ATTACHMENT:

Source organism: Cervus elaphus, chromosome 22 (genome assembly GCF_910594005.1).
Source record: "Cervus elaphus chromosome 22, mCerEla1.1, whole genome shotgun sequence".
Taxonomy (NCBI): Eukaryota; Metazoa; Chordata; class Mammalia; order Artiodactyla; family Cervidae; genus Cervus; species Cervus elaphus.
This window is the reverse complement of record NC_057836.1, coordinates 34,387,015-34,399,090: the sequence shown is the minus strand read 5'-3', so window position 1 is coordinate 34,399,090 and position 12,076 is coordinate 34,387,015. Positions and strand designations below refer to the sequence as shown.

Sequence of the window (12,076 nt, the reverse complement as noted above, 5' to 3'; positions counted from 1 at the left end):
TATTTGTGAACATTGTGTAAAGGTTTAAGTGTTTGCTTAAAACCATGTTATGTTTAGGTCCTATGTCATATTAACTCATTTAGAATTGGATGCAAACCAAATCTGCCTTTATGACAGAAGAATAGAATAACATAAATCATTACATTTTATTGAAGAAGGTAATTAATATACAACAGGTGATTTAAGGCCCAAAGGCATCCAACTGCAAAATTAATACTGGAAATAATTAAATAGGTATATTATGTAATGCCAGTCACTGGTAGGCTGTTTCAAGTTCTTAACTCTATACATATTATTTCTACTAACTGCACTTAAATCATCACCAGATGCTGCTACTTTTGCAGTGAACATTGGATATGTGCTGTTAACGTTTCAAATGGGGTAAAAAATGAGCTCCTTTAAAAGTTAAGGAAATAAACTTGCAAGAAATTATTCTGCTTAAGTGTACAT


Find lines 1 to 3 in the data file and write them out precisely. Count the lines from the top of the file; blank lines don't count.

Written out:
Source organism: Cervus elaphus, chromosome 22 (genome assembly GCF_910594005.1).
Source record: "Cervus elaphus chromosome 22, mCerEla1.1, whole genome shotgun sequence".
Taxonomy (NCBI): Eukaryota; Metazoa; Chordata; class Mammalia; order Artiodactyla; family Cervidae; genus Cervus; species Cervus elaphus.